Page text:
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October 1994


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Film and TV Studies Discussion List <[log in to unmask]>
Jajasoon Tlitteu <[log in to unmask]>
Fri, 28 Oct 1994 01:17:09 -0500
Film and TV Studies Discussion List <[log in to unmask]>
text/plain (106 lines)
J Roberson wrote (in excerpted form):
>I don't deny that there is a distinct African-American culture. What I
>would prefer to do is divorce ethnicity from culture.
>The point is that race can play a part in identity, but race is so nebulous
>a term that I'd just as soon drop it from any definition.
> I don't
>like to partition people out on the basis of skin color, except where
>there *is* a difference - and in an identity I don't think your skin colr
>needs to play much part in your cultural identity. I'd rather partition
>people individually, based on thoughts, actions, and character - not
>sex, race, or other biological traits.
>Again, partition people and things on what *really* counts, not their
>skin or what hangs between their legs.
>>You're kidding, right?  Being black is not a hat that I can choose to
>No, I'm not kidding. You can't shoose the hat, but you can choose how
>you wear it.
>You are black - and I really do not care.
>Yes, it is a part of you. How you let it interact with the rest of
>your life is up to you though. If you want to be a man, be a man. If you
>want to be a black man, be a black man. But like I said, I don't care
>what the color of your skin is -I'm more interested in what people say
>and do.
>When you're in a meeting
>and someone asks you to prepare a stock report, your skin color and
>your genitals are simply not important.
>More accurately, the components of your identity are only as important as
>you make them.
>But you create your own identity. You are born with dark skin. Does that
>mean that all that you do will include or based upon your dark skin?
>Possibly. You're born without an arm. Does that mean that your writing,
>art, or whatever will reflect that lost arm? Possibly, but probab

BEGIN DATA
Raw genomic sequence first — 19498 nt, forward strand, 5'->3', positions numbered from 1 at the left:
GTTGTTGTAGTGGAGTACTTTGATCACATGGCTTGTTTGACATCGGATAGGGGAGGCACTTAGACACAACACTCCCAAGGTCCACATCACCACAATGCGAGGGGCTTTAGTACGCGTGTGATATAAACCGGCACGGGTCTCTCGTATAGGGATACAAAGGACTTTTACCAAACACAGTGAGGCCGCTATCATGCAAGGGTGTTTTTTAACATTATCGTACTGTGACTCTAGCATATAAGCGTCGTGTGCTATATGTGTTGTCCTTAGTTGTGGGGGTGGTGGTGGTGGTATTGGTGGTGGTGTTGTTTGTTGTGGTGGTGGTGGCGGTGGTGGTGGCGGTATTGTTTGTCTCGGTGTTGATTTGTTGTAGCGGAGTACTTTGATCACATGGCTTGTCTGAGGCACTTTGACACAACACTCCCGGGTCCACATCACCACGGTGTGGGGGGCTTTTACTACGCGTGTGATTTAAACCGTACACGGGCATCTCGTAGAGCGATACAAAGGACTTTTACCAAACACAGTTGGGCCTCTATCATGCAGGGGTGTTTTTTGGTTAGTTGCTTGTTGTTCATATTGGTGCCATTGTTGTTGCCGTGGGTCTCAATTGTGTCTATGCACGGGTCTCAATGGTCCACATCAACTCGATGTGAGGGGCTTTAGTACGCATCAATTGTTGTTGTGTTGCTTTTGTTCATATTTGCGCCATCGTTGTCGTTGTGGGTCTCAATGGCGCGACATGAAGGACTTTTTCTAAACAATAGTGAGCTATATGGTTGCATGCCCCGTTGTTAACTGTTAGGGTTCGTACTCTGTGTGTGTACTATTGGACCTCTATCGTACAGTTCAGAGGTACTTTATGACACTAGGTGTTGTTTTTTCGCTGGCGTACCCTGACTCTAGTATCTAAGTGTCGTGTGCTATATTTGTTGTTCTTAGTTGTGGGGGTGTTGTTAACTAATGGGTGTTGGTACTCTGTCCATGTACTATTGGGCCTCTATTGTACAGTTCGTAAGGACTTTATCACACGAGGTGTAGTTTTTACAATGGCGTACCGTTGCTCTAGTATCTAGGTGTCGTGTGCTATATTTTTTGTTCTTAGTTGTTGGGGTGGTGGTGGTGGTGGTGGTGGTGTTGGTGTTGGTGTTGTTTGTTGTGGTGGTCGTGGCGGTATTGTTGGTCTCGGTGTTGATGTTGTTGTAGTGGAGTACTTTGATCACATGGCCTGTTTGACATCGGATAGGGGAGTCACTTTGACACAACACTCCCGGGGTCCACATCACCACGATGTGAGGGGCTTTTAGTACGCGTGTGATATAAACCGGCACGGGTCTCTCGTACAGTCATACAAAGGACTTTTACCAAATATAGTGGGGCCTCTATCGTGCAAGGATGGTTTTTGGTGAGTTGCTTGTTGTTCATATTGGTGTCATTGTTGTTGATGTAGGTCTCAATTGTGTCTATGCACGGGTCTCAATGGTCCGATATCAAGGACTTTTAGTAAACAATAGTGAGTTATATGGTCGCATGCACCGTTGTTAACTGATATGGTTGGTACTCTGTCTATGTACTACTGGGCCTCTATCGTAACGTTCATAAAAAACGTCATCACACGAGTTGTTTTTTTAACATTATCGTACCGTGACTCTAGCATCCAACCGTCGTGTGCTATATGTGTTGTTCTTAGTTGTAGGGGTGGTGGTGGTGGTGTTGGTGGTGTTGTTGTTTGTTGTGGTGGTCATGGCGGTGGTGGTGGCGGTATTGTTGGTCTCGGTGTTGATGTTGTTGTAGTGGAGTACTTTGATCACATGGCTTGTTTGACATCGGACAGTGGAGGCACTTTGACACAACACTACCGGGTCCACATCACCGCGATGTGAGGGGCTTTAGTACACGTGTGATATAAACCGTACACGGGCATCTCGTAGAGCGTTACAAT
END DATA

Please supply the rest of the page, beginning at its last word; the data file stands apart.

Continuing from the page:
>I agree that you'll get treated differently because you're black, but
>doesn't equality mean a world where only those deserving punishment
>(based on actions) get treated without respect?
>Well, then change your flesh - if you want to. You can't literall change
>it, but you can change the way you deal with it. Like I said - you have to
>wear the hat, but you get to pick how.
>This is not an argument for "being black sucks - don't be black." It's
>an argument for *be what you want*. If you want to be black, go right
>Aside from his skin color I
>hardly ever saw the "black" side of his personality - he was just like
>all the other computer geeks I knew ;)
>>beginning of this thread, was directed at how few others acknowledge the
>>racial questions raised by QT's films.
>Well, maybe that's because the questions aren't important to us, or
>simply don't exist for us.
>J Roberson
I don't mean to totally decontextualize J's comments, but I didn't want to
repost all 11K of them.  I notice that in this denial of race as a
significant factor in the film, in life, and in determining ones culture
and place in society, J is doing exactly what I'd said earlier on this
list: exhibiting the luxury to selectively see race as important granted
only to people who have "no race".  By no race, I am not suggesting that
whites are not a racial group, but rather that whiteness is the constructed
norm in our society and therefore race is not a necessary component in all
aspects of life.  People of other races (and women, who violate the norm of
maleness, and disabled people, who violate the norm of ability) do not have
the luxury to put on or off a racial hat.
True, one can try to choose the manner in which one wears the hat, but the
hat's meaning is constructed by the dominant and there are limits to the
abilities of a subordinate group to inflect meanings onto the fashion.
Realistically, people who are visibly not "the norm" cannot simply deny
their hats, the way the norm can selective view or not view them.
A good example of this is O.J. Simpson - he had masked his black hat well.
He was a well-respected black man, successful as an athlete, actor,
sportscaster, businessman, and lover of a white woman.  Some would argue
that he had tried (and maybe even succeeded) to deny his blackness, but as
soon as soon as he was suspected for the murder, he was reinscribed as a
black man (I've seen comments from African-Americans who said that when he
was on the run, O.J. had learned what it was to be a nigger for the first
time in his life).  O.J. was not in control of his own racial construction
no matter how he tried to deny his race.
I'm reminded of a quote by the late Justice Thurgood Marshall which (I
can't remember it exactly) said that no matter where he goes in this
country and no matter what achievements he accomplishes, someone will
remind him that he's a nigger before the sun sets.
jajasoon tlitteu  ([log in to unmask])
"Academic training was instrumental.  You have to understand the language
of society before you can start stretching and subverting it and ripping
and tearing it and burning it and watching the plastic drip on the ants."